I Got You To Wear My Ring

Tomorrowland

“I Got You Babe”, Sonny And Cher

Tomorrowland, Season 4 Episode 13

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            Megan Calvet is one of the most notorious late-game characters in recent TV history. She gets denigrated by some viewers, and I can sort of understand why. They see her as a plot device that outstays its welcome, as a salve allowing Don’s bad behavior to continue, or are just irritated by her cheery disposition.

            But I can say with some confidence that all those interpretations miss the point. The show presents her as a vivacious, fascinating new addition to the cast, whose relevance to Don and the agency clearly makes itself known, and who isn’t as perfect as she first appears. This is my take on it: She’s a self-actualized, well-rounded optimist at an agency full of blinkered, damaged cynics, and her straightforwardness and emotional honesty are wonderful contrasts to everyone else.

            The end of Mad Men season four is a panic over saving the agency after they lose more than half of their client shares in the form of Lucky Strike’s evacuation. Everyone is at each other’s throats, and they struggle to gain accounts. But that conflict is gently dispelled by the end of the hour, as Peggy’s hard-won business and Don’s newfound love seem to suggest that everything will work out.

            Nevertheless, to bounce back from all that they still had to cut important things out of their lives. Don lost Anna this season, for example. In conjunction with his professional woes, these trials weaken his resolve and he makes an impulsive decision. When he gets the wedding ring back from Anna’s niece Stephanie, he plans to use it for a proposal.

            Yet, much like the turnaround of the cigarette fiasco, the show takes a left turn. The whole season, he has been courting Dr. Faye Miller, an intelligent and career-minded contemporary who is good at getting him to open up. Of course, Don can only get pushed so far towards what is good for him before he regresses to what feels good. As I noted, Megan is fun-loving and good with Don’s children, and she is supportive rather than interrogative, which is alluring to him. Therefore, after being in a committed relationship with Faye for months, he instead asks Megan to marry him while on vacation in Disneyland.

            This is perhaps the series’ most subversive endgame, given that the year’s big plot arc gets sort of undermined and unresolved, while the life-changing romantic twist comes seemingly out of nowhere (until you look back and realize the signs were all there). So the climax of this important episode follows suit, using yet another timely tune to soundtrack happiness in a stolen moment before a quick fadeout that leaves the viewer wanting more.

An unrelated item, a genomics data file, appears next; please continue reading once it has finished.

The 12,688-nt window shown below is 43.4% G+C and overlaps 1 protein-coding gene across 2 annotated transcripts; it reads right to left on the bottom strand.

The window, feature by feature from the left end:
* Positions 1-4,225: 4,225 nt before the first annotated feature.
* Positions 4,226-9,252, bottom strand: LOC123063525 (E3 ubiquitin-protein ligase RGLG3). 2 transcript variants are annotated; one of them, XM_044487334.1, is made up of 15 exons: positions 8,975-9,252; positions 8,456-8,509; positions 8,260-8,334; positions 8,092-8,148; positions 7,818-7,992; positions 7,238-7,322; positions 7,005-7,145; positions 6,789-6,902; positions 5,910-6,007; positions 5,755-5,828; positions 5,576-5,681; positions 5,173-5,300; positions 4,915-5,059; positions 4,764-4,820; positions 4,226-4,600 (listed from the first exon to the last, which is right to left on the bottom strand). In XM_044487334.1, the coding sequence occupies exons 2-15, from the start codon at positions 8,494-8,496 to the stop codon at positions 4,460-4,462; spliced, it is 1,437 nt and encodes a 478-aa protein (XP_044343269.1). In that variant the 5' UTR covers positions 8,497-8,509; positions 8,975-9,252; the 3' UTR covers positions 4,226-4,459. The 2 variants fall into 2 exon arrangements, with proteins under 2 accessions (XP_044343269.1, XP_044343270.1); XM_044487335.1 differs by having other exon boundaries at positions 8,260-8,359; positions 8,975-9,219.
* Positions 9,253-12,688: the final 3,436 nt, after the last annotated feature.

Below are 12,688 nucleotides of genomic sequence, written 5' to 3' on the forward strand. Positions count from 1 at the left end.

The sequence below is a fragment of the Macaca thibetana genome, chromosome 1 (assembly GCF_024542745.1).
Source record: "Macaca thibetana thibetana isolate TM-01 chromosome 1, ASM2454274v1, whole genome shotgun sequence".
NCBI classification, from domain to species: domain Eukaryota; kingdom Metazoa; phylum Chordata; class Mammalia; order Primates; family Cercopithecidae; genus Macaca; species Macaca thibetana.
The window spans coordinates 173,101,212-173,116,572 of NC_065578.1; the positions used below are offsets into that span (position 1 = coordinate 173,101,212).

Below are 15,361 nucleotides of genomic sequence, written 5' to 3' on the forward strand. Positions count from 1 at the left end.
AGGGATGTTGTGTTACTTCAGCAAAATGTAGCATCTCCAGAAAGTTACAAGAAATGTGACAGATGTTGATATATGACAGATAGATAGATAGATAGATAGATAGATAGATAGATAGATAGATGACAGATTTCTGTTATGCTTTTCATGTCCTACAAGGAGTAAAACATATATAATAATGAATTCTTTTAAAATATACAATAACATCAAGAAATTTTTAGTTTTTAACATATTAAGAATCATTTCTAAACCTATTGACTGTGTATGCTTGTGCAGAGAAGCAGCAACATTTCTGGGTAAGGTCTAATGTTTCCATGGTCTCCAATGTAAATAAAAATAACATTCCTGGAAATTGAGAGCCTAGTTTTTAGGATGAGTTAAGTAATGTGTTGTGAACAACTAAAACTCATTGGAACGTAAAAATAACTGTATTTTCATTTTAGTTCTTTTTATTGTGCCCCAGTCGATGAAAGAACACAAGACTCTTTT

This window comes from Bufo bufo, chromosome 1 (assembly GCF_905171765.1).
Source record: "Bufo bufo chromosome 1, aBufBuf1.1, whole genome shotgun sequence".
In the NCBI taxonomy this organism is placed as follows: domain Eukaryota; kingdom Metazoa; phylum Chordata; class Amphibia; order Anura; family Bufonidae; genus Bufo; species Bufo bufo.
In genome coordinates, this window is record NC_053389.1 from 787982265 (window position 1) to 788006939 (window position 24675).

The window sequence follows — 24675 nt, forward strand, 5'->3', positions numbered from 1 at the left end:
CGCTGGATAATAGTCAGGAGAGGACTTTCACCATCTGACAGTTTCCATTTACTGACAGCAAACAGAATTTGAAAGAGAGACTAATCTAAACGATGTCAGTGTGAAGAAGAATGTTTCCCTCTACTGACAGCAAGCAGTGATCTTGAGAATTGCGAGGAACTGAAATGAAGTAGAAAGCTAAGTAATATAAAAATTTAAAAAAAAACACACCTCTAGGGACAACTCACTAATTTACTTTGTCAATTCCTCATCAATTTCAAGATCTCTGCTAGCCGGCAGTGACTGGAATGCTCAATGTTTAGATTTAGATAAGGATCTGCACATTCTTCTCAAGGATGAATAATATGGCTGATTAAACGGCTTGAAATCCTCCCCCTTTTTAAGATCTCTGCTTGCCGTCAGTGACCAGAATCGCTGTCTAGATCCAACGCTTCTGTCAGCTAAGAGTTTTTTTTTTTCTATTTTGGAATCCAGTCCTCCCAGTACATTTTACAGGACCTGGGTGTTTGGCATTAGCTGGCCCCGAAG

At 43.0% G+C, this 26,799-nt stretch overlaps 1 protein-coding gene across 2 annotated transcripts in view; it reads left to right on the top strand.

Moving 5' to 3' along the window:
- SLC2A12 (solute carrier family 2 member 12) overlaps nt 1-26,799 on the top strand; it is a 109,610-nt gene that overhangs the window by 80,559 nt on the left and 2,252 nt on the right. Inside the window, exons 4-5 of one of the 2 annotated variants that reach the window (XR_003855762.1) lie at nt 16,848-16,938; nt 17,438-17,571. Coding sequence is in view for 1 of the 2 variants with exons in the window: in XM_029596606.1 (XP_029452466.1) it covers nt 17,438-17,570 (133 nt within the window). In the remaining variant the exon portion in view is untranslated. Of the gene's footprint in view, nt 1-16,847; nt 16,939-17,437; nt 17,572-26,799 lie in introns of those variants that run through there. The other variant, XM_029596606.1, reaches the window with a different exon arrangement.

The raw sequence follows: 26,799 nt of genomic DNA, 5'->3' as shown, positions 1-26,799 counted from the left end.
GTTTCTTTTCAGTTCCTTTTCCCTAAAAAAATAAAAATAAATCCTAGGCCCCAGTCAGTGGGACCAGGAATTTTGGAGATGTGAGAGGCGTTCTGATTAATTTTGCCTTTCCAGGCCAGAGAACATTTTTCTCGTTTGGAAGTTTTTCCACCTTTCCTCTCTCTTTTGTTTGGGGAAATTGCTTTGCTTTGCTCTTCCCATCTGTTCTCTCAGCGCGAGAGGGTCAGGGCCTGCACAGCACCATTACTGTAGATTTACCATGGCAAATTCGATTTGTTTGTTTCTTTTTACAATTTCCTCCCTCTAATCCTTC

More than any other musical choice thus far in the series, “I Got You Babe” is a definitive calling card of the groovy Sixties as we know it. It mutates the antiquated swing band arrangement, with looser drums and rudimentary guitars rather than strings. With heavenly chimes on top and an odd woodwind low end, the resulting effect is mildly psychedelic. The lyrics touch on changing culture and class norms, which the fourth season had in abundance. It’s performed by a famous young idealistic duo in an era where their stylistic flash and vivaciousness would soon be the standard. Sonny and Cher’s happy, hypnotic rhythms are a good match for the flair and freshness Megan brings to Don’s life.

            Though it’s not totally clear from this particular episode in isolation, Don will always have Betty in his life as well. Despite the fading acrimony of their split, she is a source of some wisdom and stability to him for the remainder of the series. The fact that their subdued rendezvous is the penultimate scene has some significance. It’s one last look at the old Draper home and a final clear-eyed exhumation of an unsuccessful marriage. There’s another ominous line in the scene before, where Don finally confronts Faye about their breakup and she angrily says “I hope [Megan] knows you only like the beginnings of things”. These contrasts provide some necessary bitterness to the tableau of the happy engaged couple in bed, warning us that Don Draper can certainly bounce back, but he has a harder time making things stick.

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